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Nectar in a Sieve | Study Guide

Kamala Markandaya

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Nectar in a Sieve | Part 1, Chapter 14 | Summary



The rains finally arrive, and Rukmani and Nathan sow new seed. The family watches with a mixture of hope and fear as their rice crops grow. They have no food left and no money to buy anything, but Rukmani has cleverly stashed away a small stock of rice. She divides it into small piles and sees she has enough to feed her family a few mouthfuls of rice for 24 days. With only this small amount of food, the family begins to starve. They forage for what they can, but because so many others in the village are also starving even scraps are difficult to come by. Nathan grows so weak and anxious he convulses and screams at night.

Kunthi shows up at Nathan and Rukmani's one day, looking near death. She demands food from Rukmani, who is at that moment cooking a few tablespoons of rice for her family. She offers Kunthi a sip of rice water, but Kunthi demands grains. She threatens to tell Nathan about Rukmani's secret visits with Kennington if Rukmani does not oblige. Terrified, Rukmani gives Kunthi a week's worth of rice. Later the same evening, Rukmani sneaks out to check on her rice reserves and discovers, to her horror, all of the rice missing except a handful.

She angrily wakes up her sleeping children and confronts them, accusing each of eating or selling the rice. Terrified, they each answer that they would never steal from their own. Tearfully, Nathan, who walks in from the field when he hears Rukmani's shouting, admits to stealing the rice. He confesses that he gave it to Kunthi because she threatened to reveal to Rukmani that he is the father of her children. Stunned, Rukmani tells Nathan that Kunthi extorted rice from her too. She forgives Nathan for keeping his secret, and they both feel relieved to be free from Kunthi's manipulation. Time passes as the family barely stays alive. Kuti, only five years old, struggles most.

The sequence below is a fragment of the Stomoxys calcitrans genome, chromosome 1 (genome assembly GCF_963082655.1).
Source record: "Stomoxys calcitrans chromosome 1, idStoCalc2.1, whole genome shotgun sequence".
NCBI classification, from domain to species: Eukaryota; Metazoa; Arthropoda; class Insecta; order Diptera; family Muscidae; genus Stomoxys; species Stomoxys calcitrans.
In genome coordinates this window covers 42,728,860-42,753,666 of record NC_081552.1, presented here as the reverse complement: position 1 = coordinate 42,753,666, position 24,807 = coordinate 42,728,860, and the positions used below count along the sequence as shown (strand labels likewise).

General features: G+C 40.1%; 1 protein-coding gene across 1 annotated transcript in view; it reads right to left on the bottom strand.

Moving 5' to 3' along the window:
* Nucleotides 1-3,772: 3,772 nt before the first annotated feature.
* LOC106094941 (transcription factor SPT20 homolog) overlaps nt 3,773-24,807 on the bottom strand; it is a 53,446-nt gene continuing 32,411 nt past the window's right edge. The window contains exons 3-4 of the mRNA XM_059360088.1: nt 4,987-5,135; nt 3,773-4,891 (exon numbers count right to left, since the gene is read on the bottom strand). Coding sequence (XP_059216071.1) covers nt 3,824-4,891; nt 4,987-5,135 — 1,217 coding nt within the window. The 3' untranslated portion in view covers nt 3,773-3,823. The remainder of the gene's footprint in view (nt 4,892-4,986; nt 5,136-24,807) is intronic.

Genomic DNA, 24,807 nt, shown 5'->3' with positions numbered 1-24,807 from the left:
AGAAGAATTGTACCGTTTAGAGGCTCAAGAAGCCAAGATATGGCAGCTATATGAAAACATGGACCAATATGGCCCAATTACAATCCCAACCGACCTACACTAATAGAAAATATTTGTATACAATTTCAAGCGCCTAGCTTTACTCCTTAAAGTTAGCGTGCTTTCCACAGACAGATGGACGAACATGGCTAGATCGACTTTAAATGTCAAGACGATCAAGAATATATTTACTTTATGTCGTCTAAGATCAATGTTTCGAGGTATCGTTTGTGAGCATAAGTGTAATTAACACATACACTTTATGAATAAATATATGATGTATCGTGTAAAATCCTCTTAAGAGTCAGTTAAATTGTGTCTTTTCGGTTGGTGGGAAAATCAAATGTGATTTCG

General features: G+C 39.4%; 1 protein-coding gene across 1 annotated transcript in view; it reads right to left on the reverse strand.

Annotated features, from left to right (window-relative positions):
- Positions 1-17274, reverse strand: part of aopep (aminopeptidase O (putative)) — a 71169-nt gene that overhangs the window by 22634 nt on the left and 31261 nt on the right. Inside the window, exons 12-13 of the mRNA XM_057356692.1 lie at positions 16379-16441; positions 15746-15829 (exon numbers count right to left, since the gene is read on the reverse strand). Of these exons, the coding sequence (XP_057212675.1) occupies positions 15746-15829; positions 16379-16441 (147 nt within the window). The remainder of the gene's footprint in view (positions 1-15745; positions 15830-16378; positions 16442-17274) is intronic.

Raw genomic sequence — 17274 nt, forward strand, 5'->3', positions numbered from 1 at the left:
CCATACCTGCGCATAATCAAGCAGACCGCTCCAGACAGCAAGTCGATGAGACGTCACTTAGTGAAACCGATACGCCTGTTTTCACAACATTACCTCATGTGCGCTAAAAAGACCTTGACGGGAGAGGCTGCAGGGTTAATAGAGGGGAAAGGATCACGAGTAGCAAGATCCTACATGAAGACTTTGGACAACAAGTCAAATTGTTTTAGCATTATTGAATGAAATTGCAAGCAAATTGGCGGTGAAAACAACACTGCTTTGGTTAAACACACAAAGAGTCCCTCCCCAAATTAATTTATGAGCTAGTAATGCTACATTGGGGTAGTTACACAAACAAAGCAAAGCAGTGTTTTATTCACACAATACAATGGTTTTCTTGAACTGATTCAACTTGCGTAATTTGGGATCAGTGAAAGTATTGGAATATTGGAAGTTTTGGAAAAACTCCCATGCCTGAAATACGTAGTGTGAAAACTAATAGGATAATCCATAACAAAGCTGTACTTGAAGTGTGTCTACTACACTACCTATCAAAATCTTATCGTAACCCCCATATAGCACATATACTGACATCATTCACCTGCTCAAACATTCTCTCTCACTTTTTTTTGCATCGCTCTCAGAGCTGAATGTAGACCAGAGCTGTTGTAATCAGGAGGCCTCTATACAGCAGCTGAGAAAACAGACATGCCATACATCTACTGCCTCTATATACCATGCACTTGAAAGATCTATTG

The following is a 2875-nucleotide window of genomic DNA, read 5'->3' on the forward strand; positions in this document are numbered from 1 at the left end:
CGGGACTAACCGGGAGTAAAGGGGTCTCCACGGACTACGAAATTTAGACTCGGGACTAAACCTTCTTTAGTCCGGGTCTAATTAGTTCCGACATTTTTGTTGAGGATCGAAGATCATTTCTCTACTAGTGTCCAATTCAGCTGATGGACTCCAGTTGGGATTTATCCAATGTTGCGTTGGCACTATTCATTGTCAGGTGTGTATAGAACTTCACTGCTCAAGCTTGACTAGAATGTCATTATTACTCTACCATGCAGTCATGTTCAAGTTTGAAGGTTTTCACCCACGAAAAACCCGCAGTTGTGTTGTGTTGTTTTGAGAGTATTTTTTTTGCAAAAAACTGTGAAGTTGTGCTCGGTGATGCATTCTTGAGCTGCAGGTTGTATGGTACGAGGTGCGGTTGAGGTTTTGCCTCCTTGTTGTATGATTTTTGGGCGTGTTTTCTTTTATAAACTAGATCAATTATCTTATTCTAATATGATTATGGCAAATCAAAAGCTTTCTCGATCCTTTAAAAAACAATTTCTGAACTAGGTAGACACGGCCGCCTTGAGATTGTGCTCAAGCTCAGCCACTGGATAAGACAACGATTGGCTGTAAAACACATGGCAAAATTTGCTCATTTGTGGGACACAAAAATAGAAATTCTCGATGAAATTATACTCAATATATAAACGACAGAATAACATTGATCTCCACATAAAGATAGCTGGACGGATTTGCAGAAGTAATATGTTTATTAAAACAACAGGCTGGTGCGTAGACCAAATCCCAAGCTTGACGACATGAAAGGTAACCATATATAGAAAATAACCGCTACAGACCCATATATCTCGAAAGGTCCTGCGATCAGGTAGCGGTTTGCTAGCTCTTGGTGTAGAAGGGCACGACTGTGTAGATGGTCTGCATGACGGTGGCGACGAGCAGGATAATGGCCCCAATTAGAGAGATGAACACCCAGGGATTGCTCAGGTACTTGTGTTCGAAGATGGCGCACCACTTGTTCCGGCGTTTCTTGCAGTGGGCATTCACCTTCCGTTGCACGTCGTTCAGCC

The rains offer hope of a bountiful harvest, but food is still weeks away. Rukmani surrenders the first of her dignity when she sells the saris, but she and her family sink further away from their humanity when they are forced to eat garbage and grass to stay alive. The family suffers the excruciating physical pain of hunger, which Markandaya describes in heart-wrenching detail. Most modern readers will never witness the slow torture of starvation, yet Markandaya's passages of suffering offer timeless descriptions of drought, famine, and death.

The exchange between Kunthi and Rukmani over rice reveals the depths of their characters. Kunthi, who lost her dignity long before this moment, uses gossip and manipulation to stay alive. She reveals that her husband left her and her sons abandoned her, so she has no one to rely on but herself. She uses the tools at her disposal—namely, her sexuality—to stay alive, yet Rukmani leads the reader to believe Kunthi, like the cobra, is pure evil. In contrast Rukmani represents the dutiful Hindu wife. Forgiving Nathan for his affair is an act of loyalty as much as self-preservation. She knows she could never survive without Nathan, so there is no point in being angry.

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